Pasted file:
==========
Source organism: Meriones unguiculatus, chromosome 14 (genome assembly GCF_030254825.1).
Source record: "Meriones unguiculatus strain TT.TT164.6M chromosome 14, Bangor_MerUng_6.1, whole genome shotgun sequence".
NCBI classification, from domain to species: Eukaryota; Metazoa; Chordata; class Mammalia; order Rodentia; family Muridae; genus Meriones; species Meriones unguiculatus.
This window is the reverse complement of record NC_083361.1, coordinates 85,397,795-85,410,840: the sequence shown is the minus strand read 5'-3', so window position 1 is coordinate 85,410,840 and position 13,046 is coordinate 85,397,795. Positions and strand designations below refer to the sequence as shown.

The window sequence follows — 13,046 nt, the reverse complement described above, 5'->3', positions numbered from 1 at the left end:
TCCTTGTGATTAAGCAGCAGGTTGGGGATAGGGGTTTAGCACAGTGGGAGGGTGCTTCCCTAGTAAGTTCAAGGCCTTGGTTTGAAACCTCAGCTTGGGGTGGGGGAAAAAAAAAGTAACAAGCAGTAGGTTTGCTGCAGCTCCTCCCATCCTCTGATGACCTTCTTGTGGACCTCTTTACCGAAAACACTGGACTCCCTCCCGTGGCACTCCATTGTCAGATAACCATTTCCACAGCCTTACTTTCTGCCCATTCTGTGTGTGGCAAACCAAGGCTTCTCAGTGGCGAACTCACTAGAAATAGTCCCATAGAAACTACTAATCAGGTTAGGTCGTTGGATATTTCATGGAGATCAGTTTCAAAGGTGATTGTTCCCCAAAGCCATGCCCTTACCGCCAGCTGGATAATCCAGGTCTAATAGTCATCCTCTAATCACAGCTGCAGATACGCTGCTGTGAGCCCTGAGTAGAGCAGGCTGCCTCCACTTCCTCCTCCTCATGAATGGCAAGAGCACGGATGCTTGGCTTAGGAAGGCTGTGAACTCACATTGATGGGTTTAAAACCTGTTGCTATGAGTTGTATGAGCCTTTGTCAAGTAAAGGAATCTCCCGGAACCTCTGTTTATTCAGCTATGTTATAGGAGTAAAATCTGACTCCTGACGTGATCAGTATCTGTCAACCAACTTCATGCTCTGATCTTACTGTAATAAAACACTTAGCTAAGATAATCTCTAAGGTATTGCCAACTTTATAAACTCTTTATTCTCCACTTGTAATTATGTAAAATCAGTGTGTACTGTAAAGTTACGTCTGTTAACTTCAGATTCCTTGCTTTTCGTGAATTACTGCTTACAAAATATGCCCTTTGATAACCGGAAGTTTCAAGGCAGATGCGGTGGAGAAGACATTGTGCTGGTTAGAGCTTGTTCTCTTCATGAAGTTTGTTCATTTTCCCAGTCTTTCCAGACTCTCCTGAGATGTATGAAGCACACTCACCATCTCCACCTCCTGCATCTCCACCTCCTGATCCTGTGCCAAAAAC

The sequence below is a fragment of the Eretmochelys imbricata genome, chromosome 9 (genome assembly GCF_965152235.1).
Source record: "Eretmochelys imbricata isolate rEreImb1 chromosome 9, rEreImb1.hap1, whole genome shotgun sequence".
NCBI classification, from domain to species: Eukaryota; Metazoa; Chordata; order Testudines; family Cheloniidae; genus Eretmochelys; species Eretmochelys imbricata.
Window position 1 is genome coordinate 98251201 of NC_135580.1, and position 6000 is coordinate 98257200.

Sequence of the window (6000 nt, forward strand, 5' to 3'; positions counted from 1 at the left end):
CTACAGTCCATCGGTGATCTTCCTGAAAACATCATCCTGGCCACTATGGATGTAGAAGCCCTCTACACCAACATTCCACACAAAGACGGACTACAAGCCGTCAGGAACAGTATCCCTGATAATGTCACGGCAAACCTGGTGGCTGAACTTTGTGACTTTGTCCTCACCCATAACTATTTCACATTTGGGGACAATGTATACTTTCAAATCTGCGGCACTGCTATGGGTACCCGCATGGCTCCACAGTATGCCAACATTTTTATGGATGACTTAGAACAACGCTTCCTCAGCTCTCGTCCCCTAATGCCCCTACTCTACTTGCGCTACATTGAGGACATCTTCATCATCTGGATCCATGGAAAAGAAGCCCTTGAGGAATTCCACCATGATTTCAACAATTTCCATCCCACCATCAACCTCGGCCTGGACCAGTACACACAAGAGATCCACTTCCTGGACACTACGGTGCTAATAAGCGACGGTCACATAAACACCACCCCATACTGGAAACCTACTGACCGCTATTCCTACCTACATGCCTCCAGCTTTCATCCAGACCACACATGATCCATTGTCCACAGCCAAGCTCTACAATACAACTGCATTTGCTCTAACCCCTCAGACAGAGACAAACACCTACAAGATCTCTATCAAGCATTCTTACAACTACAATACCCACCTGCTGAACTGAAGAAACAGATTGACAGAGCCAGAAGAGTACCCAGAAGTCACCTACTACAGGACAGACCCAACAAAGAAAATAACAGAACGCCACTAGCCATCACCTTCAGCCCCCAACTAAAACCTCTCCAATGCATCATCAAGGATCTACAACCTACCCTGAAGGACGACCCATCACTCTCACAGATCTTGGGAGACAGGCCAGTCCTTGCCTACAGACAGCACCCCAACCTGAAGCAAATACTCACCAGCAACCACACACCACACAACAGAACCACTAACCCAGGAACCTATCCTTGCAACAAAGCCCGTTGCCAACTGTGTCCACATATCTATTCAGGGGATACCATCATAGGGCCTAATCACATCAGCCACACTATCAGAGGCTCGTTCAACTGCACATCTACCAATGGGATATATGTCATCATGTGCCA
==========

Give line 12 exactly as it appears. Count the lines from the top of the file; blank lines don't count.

CTACAGTCCATCGGTGATCTTCCTGAAAACATCATCCTGGCCACTATGGATGTAGAAGCCCTCTACACCAACATTCCACACAAAGACGGACTACAAGCCGTCAGGAACAGTATCCCTGATAATGTCACGGCAAACCTGGTGGCTGAACTTTGTGACTTTGTCCTCACCCATAACTATTTCACATTTGGGGACAATGTATACTTTCAAATCTGCGGCACTGCTATGGGTACCCGCATGGCTCCACAGTATGCCAACATTTTTATGGATGACTTAGAACAACGCTTCCTCAGCTCTCGTCCCCTAATGCCCCTACTCTACTTGCGCTACATTGAGGACATCTTCATCATCTGGATCCATGGAAAAGAAGCCCTTGAGGAATTCCACCATGATTTCAACAATTTCCATCCCACCATCAACCTCGGCCTGGACCAGTACACACAAGAGATCCACTTCCTGGACACTACGGTGCTAATAAGCGACGGTCACATAAACACCACCCCATACTGGAAACCTACTGACCGCTATTCCTACCTACATGCCTCCAGCTTTCATCCAGACCACACATGATCCATTGTCCACAGCCAAGCTCTACAATACAACTGCATTTGCTCTAACCCCTCAGACAGAGACAAACACCTACAAGATCTCTATCAAGCATTCTTACAACTACAATACCCACCTGCTGAACTGAAGAAACAGATTGACAGAGCCAGAAGAGTACCCAGAAGTCACCTACTACAGGACAGACCCAACAAAGAAAATAACAGAACGCCACTAGCCATCACCTTCAGCCCCCAACTAAAACCTCTCCAATGCATCATCAAGGATCTACAACCTACCCTGAAGGACGACCCATCACTCTCACAGATCTTGGGAGACAGGCCAGTCCTTGCCTACAGACAGCACCCCAACCTGAAGCAAATACTCACCAGCAACCACACACCACACAACAGAACCACTAACCCAGGAACCTATCCTTGCAACAAAGCCCGTTGCCAACTGTGTCCACATATCTATTCAGGGGATACCATCATAGGGCCTAATCACATCAGCCACACTATCAGAGGCTCGTTCAACTGCACATCTACCAATGGGATATATGTCATCATGTGCCA